The neurological processes are not of the essence of the experience. The essence is the phenomenological property.

                      Jim



                      --- In existlist@yahoogroups.com, eduardathome <yeoman@...> wrote:
                      >
                      > Jim,
                      >
                      > Can the experience really be described without reference to neurological
                      > processes?? If you avoid neurological processes, then you are correct, but
                      > surely the only thing you can say about a coffee sip is that it is a sip or
                      > perhaps that it tastes good. However, the description ends there. If one
                      > were to fully describe the experience you would have to include that the
                      > taste buds provide a signal to the brain which then makes a determination of
                      > bitter against sweet.
                      >
                      > Granted, it is possible to extend the description to a wealth words. I am
                      > thinking in terms of wine tasting. Thousands of books are written about it
                      > and it is practically an industry in itself. All without speaking about
                      > neural processes. But if one were to set out to describe what it is as an
                      > experience to taste wine it would seem reasonable to say that that this
                      > should include how the body actually does the tasting.
                      >
                      > I suppose it comes down to what is meant by "description". Perhaps it is
                      > sufficient to say that my coffee tasted like the recent oil change for my
                      > car, and leave it at that.
                      >
                      > eduard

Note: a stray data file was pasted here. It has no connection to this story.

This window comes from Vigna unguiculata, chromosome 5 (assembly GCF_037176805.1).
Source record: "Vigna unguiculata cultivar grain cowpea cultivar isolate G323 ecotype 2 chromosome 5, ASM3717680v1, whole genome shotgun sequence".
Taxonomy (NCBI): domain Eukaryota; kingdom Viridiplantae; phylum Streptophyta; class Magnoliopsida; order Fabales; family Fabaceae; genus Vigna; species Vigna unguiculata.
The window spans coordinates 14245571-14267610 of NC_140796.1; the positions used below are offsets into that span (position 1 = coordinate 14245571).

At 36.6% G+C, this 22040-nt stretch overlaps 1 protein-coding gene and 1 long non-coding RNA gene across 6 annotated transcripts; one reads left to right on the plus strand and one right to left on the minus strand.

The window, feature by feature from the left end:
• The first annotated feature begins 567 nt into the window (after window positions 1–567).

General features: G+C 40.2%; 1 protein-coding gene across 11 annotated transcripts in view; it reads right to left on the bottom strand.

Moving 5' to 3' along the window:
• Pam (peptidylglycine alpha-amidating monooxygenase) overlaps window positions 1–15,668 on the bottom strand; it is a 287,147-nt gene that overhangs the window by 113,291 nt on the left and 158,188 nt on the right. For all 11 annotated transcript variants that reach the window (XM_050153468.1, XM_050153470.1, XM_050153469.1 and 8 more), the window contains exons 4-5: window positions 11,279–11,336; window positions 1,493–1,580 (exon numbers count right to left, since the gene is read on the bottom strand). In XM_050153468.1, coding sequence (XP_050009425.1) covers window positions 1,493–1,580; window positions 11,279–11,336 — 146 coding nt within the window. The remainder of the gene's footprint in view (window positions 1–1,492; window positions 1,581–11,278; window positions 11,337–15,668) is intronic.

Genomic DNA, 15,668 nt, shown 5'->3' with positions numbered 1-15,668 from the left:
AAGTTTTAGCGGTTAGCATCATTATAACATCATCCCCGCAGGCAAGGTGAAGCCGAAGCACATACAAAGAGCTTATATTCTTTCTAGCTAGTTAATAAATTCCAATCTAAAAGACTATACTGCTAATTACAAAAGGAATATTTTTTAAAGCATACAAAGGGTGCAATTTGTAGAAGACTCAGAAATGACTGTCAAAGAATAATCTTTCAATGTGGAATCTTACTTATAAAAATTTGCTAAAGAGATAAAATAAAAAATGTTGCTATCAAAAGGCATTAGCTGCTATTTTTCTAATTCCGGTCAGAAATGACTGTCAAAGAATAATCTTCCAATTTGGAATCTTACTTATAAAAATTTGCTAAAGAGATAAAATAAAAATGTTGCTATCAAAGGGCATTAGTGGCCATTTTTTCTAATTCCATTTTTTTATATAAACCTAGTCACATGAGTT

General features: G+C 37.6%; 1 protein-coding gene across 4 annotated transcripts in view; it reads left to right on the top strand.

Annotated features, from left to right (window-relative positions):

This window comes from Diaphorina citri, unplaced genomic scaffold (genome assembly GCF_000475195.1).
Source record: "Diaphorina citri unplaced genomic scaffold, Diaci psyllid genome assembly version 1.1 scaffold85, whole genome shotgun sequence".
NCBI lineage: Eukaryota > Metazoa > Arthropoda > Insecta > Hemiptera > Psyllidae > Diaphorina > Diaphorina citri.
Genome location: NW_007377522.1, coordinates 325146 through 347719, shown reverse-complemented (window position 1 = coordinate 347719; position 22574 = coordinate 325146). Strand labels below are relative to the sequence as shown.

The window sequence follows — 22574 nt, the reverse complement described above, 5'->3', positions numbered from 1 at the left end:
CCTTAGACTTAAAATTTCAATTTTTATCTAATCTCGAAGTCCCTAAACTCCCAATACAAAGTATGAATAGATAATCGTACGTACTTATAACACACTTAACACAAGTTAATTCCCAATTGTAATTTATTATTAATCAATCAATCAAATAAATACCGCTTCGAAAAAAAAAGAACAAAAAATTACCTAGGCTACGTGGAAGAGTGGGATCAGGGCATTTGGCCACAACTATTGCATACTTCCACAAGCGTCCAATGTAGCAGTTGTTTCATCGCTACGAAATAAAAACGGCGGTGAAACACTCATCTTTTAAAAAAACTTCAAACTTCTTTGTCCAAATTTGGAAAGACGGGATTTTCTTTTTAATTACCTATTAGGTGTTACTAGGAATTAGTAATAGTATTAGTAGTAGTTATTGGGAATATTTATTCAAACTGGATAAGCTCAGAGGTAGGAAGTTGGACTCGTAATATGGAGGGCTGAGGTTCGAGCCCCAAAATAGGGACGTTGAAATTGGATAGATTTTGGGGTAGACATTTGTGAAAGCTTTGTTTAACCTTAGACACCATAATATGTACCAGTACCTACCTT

• eduardathome
                      I am quite sure that one can find a wealth of words to paint an experience without the use of neurology, but my point is that to “describe” the experience
                      Message 10 of 11 , Jun 16, 2013
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                        I am quite sure that one can find a wealth of words to paint an experience without the use of neurology, but my point is that to “describe” the experience fully would need a reference to how it is actually obtained. As for example, seeing an apple is an experience, but this “seeing” is a functioning of both the eye and the brain. So yes, one can describe the experience of an apple in many ways, but the description isn’t complete until the whole of it is described.

                        Otherwise one get’s into all sorts of fanciful ideas of consciousness and intentionality. The early Greeks [e.g. Plato] believed in the emission theory of sight by which rays would be emitted from the eye to determine the characteristics of the object being seen. Or one gets into “pools of consciousness” or a differentiation of consciousness into 2 forms. Or Descartes's pineal gland. After a while there just isn’t any sense to it.

                        I would suggest that “experience” is not a purely phenomenological notion, if by the term you mean Husserl’s phenomenological.

                        Whilst goggling this subject, I came across ...

                        http://en.wikipedia.org/wiki/Phenomenology_(philosophy)

                        “Sometimes depicted as the “science of experience,” the phenomenological method is rooted in intentionality, Husserl’s theory of consciousness (developed from Brentano). Intentionality represents an alternative to the representational theory of consciousness, which holds that reality cannot be grasped directly because it is available only through perceptions of reality that are representations of it in the mind. Husserl countered that consciousness is not “in” the mind but rather conscious of something other than itself (the intentional object), whether the object is a substance or a figment of imagination (i.e., the real processes associated with and underlying the figment). Hence the phenomenological method relies on the description of phenomena as they are given to consciousness, in their immediacy.”

                        I am inclined to the to the representational theory of consciousness.

                        I cannot conceive of an alien who is devoid of some kind of neurology by which they experience things. Even a worm has a form of brain in that it can sense and react to the outside world. If an alien evolved on some distant planet, in order to travel the light distances, it would have to evolve in the same fashion as humans.